Here's a math curiosity involving squares and odds that turns out to be true for every case.
Students will produce a multi-line graph, calculate averages, and calculate ranges using positive and negative temperatures.
Students will double a single dollar once per day and discover how long it takes to reach $1 million. Along the way, they'll move from repeated multiplication to using exponents.
Sierpinski's Triangle is an example of a self-repeating shape known as a fractal. Students will learn to create their own as well as extend this idea into other shapes, leading to interesting math-based art.
The Koch Snowflake is an example of a self-repeating shape known as a fractal. Students will learn to create their own as well as extend this idea into other shapes, leading to interesting math-based art.
In this video, students investigate a strange image that asks which has more sugar: a donut or a health drink? What about a salad? Using math and language arts skills, they'll determine if this image shows a complete picture or is misleading.
Students will tackle Waring's curious conjecture from 1762: all odds are either primes or can be written as the sum of three primes. After 250 years, we still don't know if it's true or not!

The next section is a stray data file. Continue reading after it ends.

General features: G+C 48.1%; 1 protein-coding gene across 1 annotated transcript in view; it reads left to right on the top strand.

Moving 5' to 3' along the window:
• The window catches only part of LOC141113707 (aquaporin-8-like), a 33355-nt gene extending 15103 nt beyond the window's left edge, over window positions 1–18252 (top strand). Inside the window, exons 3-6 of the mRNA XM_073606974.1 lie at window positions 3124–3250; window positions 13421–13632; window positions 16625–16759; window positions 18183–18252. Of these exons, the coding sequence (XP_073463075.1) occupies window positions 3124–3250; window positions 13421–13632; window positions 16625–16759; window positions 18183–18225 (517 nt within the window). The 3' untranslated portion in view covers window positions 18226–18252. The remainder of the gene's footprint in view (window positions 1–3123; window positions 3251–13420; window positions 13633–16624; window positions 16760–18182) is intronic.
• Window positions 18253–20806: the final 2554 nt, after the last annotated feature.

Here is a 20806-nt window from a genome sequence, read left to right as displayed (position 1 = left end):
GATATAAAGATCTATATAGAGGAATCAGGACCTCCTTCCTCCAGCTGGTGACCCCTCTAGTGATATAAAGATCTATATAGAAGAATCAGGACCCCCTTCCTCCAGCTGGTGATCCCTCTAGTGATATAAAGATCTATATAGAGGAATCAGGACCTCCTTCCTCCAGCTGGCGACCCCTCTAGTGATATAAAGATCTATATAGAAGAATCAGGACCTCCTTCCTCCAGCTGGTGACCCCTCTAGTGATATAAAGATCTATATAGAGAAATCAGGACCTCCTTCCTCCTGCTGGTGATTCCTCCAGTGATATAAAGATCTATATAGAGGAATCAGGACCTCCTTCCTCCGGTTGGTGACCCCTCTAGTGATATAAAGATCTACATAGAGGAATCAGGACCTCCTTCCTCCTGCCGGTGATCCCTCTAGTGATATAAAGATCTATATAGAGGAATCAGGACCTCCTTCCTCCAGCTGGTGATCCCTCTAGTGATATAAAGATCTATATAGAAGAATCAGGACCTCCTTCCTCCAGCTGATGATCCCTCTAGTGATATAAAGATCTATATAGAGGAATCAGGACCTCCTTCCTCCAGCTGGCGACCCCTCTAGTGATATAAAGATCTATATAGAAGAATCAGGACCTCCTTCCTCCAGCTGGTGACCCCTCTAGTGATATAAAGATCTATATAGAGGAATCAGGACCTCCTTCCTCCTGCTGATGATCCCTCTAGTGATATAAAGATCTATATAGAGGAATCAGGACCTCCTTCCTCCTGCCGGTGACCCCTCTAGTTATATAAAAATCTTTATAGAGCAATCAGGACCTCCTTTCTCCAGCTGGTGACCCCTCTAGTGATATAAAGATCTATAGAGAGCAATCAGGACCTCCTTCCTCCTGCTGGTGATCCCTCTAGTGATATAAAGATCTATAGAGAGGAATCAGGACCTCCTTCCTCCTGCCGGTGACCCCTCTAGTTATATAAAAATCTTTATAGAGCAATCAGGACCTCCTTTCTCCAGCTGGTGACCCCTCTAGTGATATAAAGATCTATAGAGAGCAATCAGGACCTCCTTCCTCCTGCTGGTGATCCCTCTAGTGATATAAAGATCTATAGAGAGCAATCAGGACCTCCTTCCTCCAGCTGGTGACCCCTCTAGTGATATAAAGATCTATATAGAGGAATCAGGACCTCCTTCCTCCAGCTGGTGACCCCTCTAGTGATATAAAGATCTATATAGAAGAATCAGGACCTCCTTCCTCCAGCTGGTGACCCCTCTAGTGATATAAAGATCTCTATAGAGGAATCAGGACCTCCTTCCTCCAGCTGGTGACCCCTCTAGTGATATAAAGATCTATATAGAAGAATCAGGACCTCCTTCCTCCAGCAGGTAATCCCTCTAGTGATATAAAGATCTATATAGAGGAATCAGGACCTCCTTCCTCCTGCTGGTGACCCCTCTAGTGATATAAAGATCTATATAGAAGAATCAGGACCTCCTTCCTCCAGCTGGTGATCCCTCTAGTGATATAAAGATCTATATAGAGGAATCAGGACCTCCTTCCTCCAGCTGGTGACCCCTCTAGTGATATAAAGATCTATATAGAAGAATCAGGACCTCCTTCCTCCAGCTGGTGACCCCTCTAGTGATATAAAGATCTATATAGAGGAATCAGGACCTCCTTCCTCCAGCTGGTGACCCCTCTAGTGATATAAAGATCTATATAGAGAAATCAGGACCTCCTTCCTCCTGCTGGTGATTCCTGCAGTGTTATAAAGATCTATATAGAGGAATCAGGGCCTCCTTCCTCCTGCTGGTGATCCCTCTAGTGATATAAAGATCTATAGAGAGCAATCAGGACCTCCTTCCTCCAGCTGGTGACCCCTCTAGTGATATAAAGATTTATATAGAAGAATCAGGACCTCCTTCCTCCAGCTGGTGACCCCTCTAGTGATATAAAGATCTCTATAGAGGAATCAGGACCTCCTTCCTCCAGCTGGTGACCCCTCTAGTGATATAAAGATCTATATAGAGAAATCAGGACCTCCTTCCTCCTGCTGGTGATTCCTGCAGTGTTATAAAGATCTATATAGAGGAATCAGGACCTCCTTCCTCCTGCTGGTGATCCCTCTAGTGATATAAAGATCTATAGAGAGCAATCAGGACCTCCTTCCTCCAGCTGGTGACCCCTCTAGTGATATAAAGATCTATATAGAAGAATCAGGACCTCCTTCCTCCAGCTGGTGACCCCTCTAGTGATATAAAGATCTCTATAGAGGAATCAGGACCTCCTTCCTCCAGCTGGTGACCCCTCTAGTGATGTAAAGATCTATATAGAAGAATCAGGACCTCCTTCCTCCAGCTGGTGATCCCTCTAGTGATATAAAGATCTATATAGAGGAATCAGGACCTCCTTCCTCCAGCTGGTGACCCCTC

In this final part of the caffeine investigation, students will analyze advertisements, and then create a public service announcement.
Students, now armed with data about five caffeinated beverages, will survey a set of peers and/or adults to uncover misconceptions about caffeine.
This is the first of a three part interdisciplinary math project. Students will be investigating caffeinated beverages, dangers of caffeine, and how advertising affects our perceptions.
Can all perfect squares be written as two primes added together? In this exploration, students will discover interesting relationships between these types of numbers.
Have students tackle the classic "Seven Bridges of Konigsberg" problem - can you cross each bridge exactly once?
We'll explore money and test scores as we determine which is more useful: mean or median?
It seems like there's always at least one prime number between two perfects squares. But is this always the case?
Prime numbers seem to appear randomly. How do we reliably find primes without dividing every number by every possible factor? The answer is thousands of years old…
Twin Primes are prime numbers that have a difference of two. Mathematicians think there are an infinite number, but aren't sure yet. Have your students look for patterns as they dig into the Twin Prime Conjecture.
From Prufrock’s Advanced Common Core series, we introduce the Triangle Sums exploration.
A sample puzzle from the Factors and Multiples edition of Prufrock’s Advanced Common Core Math Explorations series.
In this video, students will learn a way to visualize fraction multiplication.